DeMaio points to manipulation by Democrat Commissioners Patricia Sinay, Sara Sadhwani, and Trena Turner and says traditional communities of interest in San Diego – including ethnic minorities – have paid the price for their political games.
Take what happened to East County community of Santee, Lakeside, El Cajon, Alpine, and Jamul. The Democrats on the panel have been on a mission to break apart this Community of Interest from the get-go.
Sinay was the first to propose El Cajon be split in half as a city – falsely claiming that “rich” people live “in the hills” of El Cajon and have nothing in common with the “poor working residents” in other parts of the city. Not only does the Census data not support this representation, neither do the final Commission maps as the Commissioners did not use this criteria in splitting the city up. So much for being data-driven even by your own erroneous representations.
Next up Sadhwani falsely stated El Cajon community members have asked to be split. In fact, the El Cajon City Council (you know, the ones who actually represent the voters) unanimously voted to oppose being split off from East County and have repeatedly submitted that testimony to the Commission – along with hundreds of organizations and individuals.
In an astonishing and insulting move, Turner cited random and outlying testimony that suggested Santee was “racist” and that El Cajon did not want to associate with “racist” Santee.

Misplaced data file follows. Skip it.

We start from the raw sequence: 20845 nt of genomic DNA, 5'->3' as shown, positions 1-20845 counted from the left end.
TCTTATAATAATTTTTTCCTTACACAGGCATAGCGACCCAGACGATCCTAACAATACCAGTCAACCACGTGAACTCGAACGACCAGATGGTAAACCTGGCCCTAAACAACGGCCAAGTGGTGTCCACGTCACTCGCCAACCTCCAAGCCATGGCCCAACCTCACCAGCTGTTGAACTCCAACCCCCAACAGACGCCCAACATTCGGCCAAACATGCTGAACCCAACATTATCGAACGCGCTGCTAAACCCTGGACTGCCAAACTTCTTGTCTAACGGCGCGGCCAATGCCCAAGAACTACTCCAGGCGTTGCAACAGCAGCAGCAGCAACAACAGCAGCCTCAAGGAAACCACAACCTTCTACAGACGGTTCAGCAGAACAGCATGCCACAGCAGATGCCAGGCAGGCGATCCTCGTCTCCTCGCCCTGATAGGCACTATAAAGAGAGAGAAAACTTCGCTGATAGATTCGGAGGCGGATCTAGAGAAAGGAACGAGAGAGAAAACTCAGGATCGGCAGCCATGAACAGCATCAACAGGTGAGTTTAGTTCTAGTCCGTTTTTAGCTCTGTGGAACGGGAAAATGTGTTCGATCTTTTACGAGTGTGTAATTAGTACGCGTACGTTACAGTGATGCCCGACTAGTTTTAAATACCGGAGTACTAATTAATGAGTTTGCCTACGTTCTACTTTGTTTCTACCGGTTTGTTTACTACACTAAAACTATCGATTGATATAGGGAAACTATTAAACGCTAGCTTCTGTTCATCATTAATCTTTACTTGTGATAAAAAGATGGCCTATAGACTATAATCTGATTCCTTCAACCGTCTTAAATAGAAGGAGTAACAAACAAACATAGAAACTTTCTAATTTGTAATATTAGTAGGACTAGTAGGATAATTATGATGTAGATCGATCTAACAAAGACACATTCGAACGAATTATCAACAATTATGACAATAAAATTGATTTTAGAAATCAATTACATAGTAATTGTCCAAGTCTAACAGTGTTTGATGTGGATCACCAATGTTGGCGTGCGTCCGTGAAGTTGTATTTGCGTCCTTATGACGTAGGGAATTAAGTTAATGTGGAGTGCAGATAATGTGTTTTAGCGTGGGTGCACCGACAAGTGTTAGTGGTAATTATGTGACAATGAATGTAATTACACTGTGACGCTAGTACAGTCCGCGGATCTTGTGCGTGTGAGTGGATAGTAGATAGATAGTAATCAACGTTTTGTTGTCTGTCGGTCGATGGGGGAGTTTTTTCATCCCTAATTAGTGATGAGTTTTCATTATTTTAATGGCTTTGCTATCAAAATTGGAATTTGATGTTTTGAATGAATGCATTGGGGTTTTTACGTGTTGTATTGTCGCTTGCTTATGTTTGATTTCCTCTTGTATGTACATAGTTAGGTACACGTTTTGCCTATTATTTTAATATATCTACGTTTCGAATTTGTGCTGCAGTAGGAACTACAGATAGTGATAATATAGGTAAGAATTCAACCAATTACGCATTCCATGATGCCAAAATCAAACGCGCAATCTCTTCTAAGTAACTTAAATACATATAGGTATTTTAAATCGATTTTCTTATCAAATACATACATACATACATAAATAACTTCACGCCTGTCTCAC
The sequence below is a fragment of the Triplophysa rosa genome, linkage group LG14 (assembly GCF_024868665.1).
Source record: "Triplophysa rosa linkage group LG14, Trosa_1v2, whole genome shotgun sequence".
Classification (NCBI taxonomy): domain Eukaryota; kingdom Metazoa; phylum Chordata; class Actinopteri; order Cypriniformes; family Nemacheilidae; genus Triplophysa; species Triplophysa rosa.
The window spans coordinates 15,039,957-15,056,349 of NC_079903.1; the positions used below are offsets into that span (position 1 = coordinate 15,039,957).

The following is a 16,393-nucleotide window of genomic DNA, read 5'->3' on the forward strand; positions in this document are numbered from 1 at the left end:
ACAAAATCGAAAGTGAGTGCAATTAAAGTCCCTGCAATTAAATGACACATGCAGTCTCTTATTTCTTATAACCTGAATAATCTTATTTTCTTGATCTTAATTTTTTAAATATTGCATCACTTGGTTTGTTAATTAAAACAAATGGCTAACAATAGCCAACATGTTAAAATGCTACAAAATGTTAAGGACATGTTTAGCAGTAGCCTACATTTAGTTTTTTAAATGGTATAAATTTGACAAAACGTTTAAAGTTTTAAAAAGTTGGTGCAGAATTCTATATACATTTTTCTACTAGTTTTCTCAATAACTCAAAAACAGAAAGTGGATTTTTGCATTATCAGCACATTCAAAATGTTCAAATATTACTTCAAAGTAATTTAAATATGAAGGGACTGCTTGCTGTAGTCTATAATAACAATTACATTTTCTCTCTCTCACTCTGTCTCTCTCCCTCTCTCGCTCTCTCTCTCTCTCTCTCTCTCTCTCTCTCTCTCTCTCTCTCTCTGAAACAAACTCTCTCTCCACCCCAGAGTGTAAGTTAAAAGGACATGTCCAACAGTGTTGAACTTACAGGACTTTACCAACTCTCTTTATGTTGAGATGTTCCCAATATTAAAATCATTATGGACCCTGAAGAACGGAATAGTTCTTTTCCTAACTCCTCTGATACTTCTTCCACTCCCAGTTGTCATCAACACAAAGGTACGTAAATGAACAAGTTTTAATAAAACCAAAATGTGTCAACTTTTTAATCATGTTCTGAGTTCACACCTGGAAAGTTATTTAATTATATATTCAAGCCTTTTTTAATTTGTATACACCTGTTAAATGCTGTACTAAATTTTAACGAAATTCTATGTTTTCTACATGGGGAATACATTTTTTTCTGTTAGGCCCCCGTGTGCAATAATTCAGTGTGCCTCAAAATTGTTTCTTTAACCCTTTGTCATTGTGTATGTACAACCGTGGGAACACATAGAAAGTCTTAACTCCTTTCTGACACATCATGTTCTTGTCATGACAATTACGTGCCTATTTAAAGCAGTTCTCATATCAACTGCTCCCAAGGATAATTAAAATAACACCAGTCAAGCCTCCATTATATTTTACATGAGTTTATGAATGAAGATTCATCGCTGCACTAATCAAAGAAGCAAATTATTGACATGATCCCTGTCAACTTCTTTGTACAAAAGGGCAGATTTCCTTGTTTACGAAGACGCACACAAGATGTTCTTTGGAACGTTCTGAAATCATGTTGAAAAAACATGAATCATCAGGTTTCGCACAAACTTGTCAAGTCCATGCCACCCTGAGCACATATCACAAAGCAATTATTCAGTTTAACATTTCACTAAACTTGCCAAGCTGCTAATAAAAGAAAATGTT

Game. Set. Match.
The move to split El Cajon up also decimated the voice of an important ethnic minority: the Chaldean Community. In fact, El Cajon and Jamul have the highest concentration of these Christian Iraqis in the country – but now their voices are scattered into three separate Assembly Districts.
In the end, the rural-interface community of El Cajon has been shoved in one Assembly District that includes densely-urban Hillcrest – and another Assembly District that stretches to the Coastal community of Bay Ho overlooking Mission Bay.
It’s not just El Cajon and the ethnic minority Chaldeans that paid the price for these Commissioners’ partisan games.
In North County, these same three Commissioners pushed to decimate the I-15 Northern Corridor Community of Interest – and they even broke apart Escondido from Valley Center.